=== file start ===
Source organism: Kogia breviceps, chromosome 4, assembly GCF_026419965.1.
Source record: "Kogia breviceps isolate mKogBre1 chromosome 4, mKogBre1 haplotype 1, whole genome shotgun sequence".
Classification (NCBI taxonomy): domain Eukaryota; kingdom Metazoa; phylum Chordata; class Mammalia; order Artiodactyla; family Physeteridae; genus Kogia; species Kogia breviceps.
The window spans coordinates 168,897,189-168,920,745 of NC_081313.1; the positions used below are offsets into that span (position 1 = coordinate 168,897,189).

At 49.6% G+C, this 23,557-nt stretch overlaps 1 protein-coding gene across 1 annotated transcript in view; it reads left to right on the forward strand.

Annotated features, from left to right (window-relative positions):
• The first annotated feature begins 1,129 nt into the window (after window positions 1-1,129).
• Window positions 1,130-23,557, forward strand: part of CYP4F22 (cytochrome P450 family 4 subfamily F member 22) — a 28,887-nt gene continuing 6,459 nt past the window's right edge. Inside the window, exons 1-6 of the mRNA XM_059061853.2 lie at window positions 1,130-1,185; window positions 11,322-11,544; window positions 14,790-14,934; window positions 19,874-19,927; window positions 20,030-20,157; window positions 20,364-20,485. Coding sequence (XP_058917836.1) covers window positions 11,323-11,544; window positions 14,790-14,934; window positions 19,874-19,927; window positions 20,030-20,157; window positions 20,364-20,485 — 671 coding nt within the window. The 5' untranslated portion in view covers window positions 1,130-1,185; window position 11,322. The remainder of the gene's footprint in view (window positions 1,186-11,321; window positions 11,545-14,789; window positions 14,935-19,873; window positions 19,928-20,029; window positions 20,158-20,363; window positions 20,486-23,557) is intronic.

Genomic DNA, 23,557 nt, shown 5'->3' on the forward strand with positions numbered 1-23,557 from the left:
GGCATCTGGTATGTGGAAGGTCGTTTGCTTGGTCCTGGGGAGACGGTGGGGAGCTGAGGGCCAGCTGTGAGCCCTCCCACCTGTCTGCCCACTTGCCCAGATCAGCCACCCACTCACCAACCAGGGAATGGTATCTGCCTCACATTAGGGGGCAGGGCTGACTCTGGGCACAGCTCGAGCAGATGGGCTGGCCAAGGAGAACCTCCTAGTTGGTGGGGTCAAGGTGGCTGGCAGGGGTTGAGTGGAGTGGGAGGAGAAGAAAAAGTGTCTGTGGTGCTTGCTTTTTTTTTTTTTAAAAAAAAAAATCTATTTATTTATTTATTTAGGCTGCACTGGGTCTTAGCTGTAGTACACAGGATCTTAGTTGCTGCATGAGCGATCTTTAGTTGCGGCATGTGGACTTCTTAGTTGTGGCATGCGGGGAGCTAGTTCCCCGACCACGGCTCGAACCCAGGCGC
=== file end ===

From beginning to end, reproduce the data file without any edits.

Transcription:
Source organism: Kogia breviceps, chromosome 4, assembly GCF_026419965.1.
Source record: "Kogia breviceps isolate mKogBre1 chromosome 4, mKogBre1 haplotype 1, whole genome shotgun sequence".
Classification (NCBI taxonomy): domain Eukaryota; kingdom Metazoa; phylum Chordata; class Mammalia; order Artiodactyla; family Physeteridae; genus Kogia; species Kogia breviceps.
The window spans coordinates 168,897,189-168,920,745 of NC_081313.1; the positions used below are offsets into that span (position 1 = coordinate 168,897,189).

At 49.6% G+C, this 23,557-nt stretch overlaps 1 protein-coding gene across 1 annotated transcript in view; it reads left to right on the forward strand.

Annotated features, from left to right (window-relative positions):
• The first annotated feature begins 1,129 nt into the window (after window positions 1-1,129).
• Window positions 1,130-23,557, forward strand: part of CYP4F22 (cytochrome P450 family 4 subfamily F member 22) — a 28,887-nt gene continuing 6,459 nt past the window's right edge. Inside the window, exons 1-6 of the mRNA XM_059061853.2 lie at window positions 1,130-1,185; window positions 11,322-11,544; window positions 14,790-14,934; window positions 19,874-19,927; window positions 20,030-20,157; window positions 20,364-20,485. Coding sequence (XP_058917836.1) covers window positions 11,323-11,544; window positions 14,790-14,934; window positions 19,874-19,927; window positions 20,030-20,157; window positions 20,364-20,485 — 671 coding nt within the window. The 5' untranslated portion in view covers window positions 1,130-1,185; window position 11,322. The remainder of the gene's footprint in view (window positions 1,186-11,321; window positions 11,545-14,789; window positions 14,935-19,873; window positions 19,928-20,029; window positions 20,158-20,363; window positions 20,486-23,557) is intronic.

Genomic DNA, 23,557 nt, shown 5'->3' on the forward strand with positions numbered 1-23,557 from the left:
GGCATCTGGTATGTGGAAGGTCGTTTGCTTGGTCCTGGGGAGACGGTGGGGAGCTGAGGGCCAGCTGTGAGCCCTCCCACCTGTCTGCCCACTTGCCCAGATCAGCCACCCACTCACCAACCAGGGAATGGTATCTGCCTCACATTAGGGGGCAGGGCTGACTCTGGGCACAGCTCGAGCAGATGGGCTGGCCAAGGAGAACCTCCTAGTTGGTGGGGTCAAGGTGGCTGGCAGGGGTTGAGTGGAGTGGGAGGAGAAGAAAAAGTGTCTGTGGTGCTTGCTTTTTTTTTTTTTAAAAAAAAAAATCTATTTATTTATTTATTTAGGCTGCACTGGGTCTTAGCTGTAGTACACAGGATCTTAGTTGCTGCATGAGCGATCTTTAGTTGCGGCATGTGGACTTCTTAGTTGTGGCATGCGGGGAGCTAGTTCCCCGACCACGGCTCGAACCCAGGCGC